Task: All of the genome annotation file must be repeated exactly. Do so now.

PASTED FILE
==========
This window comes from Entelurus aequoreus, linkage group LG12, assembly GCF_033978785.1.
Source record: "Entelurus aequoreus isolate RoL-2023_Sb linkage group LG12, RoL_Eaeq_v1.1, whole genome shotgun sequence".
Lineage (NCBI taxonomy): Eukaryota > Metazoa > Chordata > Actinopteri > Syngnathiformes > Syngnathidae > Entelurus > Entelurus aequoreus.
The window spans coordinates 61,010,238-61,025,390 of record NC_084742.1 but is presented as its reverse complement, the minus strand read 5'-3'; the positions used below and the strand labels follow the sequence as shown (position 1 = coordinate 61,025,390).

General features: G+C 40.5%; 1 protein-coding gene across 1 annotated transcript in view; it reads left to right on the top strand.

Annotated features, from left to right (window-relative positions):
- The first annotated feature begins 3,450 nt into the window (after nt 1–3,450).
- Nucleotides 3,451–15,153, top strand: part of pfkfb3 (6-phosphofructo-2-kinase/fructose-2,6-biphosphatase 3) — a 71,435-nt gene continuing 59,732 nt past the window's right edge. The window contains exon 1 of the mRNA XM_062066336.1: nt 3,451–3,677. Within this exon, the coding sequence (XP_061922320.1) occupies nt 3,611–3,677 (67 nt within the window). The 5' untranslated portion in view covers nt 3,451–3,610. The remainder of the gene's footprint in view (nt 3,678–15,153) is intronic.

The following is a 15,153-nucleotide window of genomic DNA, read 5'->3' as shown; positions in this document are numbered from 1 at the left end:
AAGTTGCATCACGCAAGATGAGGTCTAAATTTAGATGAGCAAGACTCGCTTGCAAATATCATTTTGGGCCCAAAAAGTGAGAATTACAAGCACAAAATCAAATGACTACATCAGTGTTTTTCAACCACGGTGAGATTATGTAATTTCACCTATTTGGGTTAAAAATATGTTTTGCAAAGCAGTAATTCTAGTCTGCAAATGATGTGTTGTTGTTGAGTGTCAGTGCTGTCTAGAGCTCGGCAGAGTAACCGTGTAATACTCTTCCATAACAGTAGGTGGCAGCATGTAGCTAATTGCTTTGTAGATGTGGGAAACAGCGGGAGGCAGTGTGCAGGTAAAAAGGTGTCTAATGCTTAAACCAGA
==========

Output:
This window comes from Entelurus aequoreus, linkage group LG12, assembly GCF_033978785.1.
Source record: "Entelurus aequoreus isolate RoL-2023_Sb linkage group LG12, RoL_Eaeq_v1.1, whole genome shotgun sequence".
Lineage (NCBI taxonomy): Eukaryota > Metazoa > Chordata > Actinopteri > Syngnathiformes > Syngnathidae > Entelurus > Entelurus aequoreus.
The window spans coordinates 61,010,238-61,025,390 of record NC_084742.1 but is presented as its reverse complement, the minus strand read 5'-3'; the positions used below and the strand labels follow the sequence as shown (position 1 = coordinate 61,025,390).

General features: G+C 40.5%; 1 protein-coding gene across 1 annotated transcript in view; it reads left to right on the top strand.

Annotated features, from left to right (window-relative positions):
- The first annotated feature begins 3,450 nt into the window (after nt 1–3,450).
- Nucleotides 3,451–15,153, top strand: part of pfkfb3 (6-phosphofructo-2-kinase/fructose-2,6-biphosphatase 3) — a 71,435-nt gene continuing 59,732 nt past the window's right edge. The window contains exon 1 of the mRNA XM_062066336.1: nt 3,451–3,677. Within this exon, the coding sequence (XP_061922320.1) occupies nt 3,611–3,677 (67 nt within the window). The 5' untranslated portion in view covers nt 3,451–3,610. The remainder of the gene's footprint in view (nt 3,678–15,153) is intronic.

The following is a 15,153-nucleotide window of genomic DNA, read 5'->3' as shown; positions in this document are numbered from 1 at the left end:
AAGTTGCATCACGCAAGATGAGGTCTAAATTTAGATGAGCAAGACTCGCTTGCAAATATCATTTTGGGCCCAAAAAGTGAGAATTACAAGCACAAAATCAAATGACTACATCAGTGTTTTTCAACCACGGTGAGATTATGTAATTTCACCTATTTGGGTTAAAAATATGTTTTGCAAAGCAGTAATTCTAGTCTGCAAATGATGTGTTGTTGTTGAGTGTCAGTGCTGTCTAGAGCTCGGCAGAGTAACCGTGTAATACTCTTCCATAACAGTAGGTGGCAGCATGTAGCTAATTGCTTTGTAGATGTGGGAAACAGCGGGAGGCAGTGTGCAGGTAAAAAGGTGTCTAATGCTTAAACCAGA